Sunday, 25 September 2011


Events in the past and present are matters that call for inquisition into standards of governance, government or governing. The world political history is now making the conscious mind acknowledge the point that every political system attracts commendation or condemnation based on its operational consequences. Experiences have shown that no governmental system intrinsically possesses an overriding advantage over the other, as many people are made to believe in the case of “democracy”. If reverse is the case, going by aggregated historical facts, no system intrinsically and extrinsically overrides the other in terms of disadvantages, as most people scorn “ABSOLUTISM”.

There is no gainsaying that what naively shapes most scholars and ordinary minds’ conception of “ABSOLUTISM” is the draconian policies and idiosyncrasies of some past and present Authoritarian personalities, like OLIVER CROMWELL, BENITO MUSOLINI, EMPEROR CLAUDIUS, ADOLF HITLER, JOSEPH STALIN, IDI AMIN, MOBOTU SESEKO, GNASINGBE EYADEMA, IBRAHIM BABANGIDA, SANI ABACHA, YOWERI MUSEVENI, YAHYA JAMEH, ROBERT MUGABE e.t.c. So sad however that the same scholars and ordinary people nurse a positive conception of “Democracy” owing to their obsession with Abraham Lincoln’s lofty definition of democracy as government of the people, by the people and for the people. But the big question is “How realistic is Lincoln’s definition in the face of socio-economic and political events in the democracy inclined west, and most especially in the third world nation in the 21st century?”

Famous Libyan civilian protection 

Before unknotting this question, permit me to first condemn vehemently the outrageous fallacy that “THE WORST DEMOCRACY IS BETTER THAN THE BEST ABSOLUTISM” or “THE BEST ABSOLUTISM IS WORSE THAN THE WORST DEMOCRACY”.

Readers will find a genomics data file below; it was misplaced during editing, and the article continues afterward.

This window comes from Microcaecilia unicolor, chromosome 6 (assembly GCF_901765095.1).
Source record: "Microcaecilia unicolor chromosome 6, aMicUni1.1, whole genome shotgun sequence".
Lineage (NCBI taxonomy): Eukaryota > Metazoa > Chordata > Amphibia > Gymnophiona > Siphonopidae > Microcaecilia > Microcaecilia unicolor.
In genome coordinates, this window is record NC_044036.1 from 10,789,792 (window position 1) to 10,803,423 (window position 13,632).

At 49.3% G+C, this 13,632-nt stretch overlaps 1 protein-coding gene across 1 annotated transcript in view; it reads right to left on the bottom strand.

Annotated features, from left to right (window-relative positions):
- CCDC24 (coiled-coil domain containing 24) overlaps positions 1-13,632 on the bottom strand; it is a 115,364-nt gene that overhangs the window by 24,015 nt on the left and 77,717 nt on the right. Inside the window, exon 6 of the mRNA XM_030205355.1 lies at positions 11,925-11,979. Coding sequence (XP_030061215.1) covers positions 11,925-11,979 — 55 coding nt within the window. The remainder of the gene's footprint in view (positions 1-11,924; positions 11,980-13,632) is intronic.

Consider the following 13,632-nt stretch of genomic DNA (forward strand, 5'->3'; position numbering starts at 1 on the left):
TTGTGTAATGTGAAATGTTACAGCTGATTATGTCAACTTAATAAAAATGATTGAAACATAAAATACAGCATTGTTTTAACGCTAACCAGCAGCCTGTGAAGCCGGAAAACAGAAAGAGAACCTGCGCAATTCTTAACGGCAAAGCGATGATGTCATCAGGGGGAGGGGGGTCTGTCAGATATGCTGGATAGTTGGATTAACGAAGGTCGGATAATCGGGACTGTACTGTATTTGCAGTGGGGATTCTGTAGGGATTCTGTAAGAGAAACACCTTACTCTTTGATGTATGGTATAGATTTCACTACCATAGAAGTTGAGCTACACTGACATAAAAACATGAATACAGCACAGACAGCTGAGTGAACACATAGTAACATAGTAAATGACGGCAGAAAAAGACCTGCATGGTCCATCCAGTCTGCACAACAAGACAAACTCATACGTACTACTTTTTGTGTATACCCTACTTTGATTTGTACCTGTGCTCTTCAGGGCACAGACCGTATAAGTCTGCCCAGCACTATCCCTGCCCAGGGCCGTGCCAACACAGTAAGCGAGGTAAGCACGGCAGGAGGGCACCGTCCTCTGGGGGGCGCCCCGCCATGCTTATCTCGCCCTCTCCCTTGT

NATO's democratic configuration machines
In other words, let us strip DEMOCRACY of the high moral esteem in which it is often held, by neither viewing it as a virtue nor as a vice. “ABSOLUTISM” should also be viewed in this same way too, by not falling prey to the fallacy that “absolutism is a political vice”; all in the bid to do justice to this note. Because, this fallacy has become a dogma sponsored by imperialist opportunists in the west as self-justification to witch-hunt dictators (from the third world) who refuse to pitch tents with them, and the dogma is spread by corrupt politicians in most democracy inclined third world countries so as to tactically pacify the teeming poor victims whose focus is assuming a paradigm shift from mere fantasy for main feature of democracy (i.e. Periodic Change in Leadership) to reflection about the nemesis of democracy in 21st century owing to disenchantment with unpleasant socio-economic and political situations in democracy inclined countries. Perhaps, the Masses’ endurance of these crises of democracy (having been brainwashed by the fallacy that “THE WORST DEMOCRACY IS BETTER THAN THE BEST ABSOLUTISM”) necessitated one african philosopher – George Uzoma Ukagba to ask this big question “IS DEMOCRACY OPIUM OF THE MASSES?” To answer this question affirmatively, one could say democracy is opium when people are made to forget the place of economic justice and over-glorify democracy basically in terms of its political advantages as far as “periodic elections” and “freedom of expressions” are concerned. We could conversely answer Ukagba’s question negatively by saying democracy is not an opium, and perhaps better than the best Absolutism in a democratic regime that prioritizes the question of economic justice vis-à-vis the Welfare of the governed majority, such as affordable housing, agricultural development (basically in areas of food), infrastructural development (in areas of electricity, good roads and pipe-born water). Hence, Lincoln’s lofty definition comes to relevance in this case. However, where economic justice is absent irrespective of the political advantages, a situation where an Indian lawmaker (that earns $23,000 annually) would have to work for more than 60 years to earn what a Nigerian senator earns in a year (i.e. $1.7million) with an undisclosed outrageous salary of the executive in an atmosphere of abject poverty and insecurity, we are justified to say “DEMOCRACY IS INDEEED AN OPIUM OF THE MASSES” not just in Nigeria and many third world nations, but also in the west; when we consider the paradoxical situation where a democratically elected presidents flouted UNITED NATIONS ORGANISATION’S resolutions, and dictatorially spent billions of tax payers’ money to finance cruel invasion into other sovereign nations in order to gain economic advantage i.e. OIL. This situation morally confers vicious title on “democracy” given the genocides perpetrated by Roosevelt, Bush, Chirac, Blair, Cameron, Sarkozy and Obama in Hiroshima/Nagasaki, Vietnam, Afghanistan, Iraq and Libya respectively.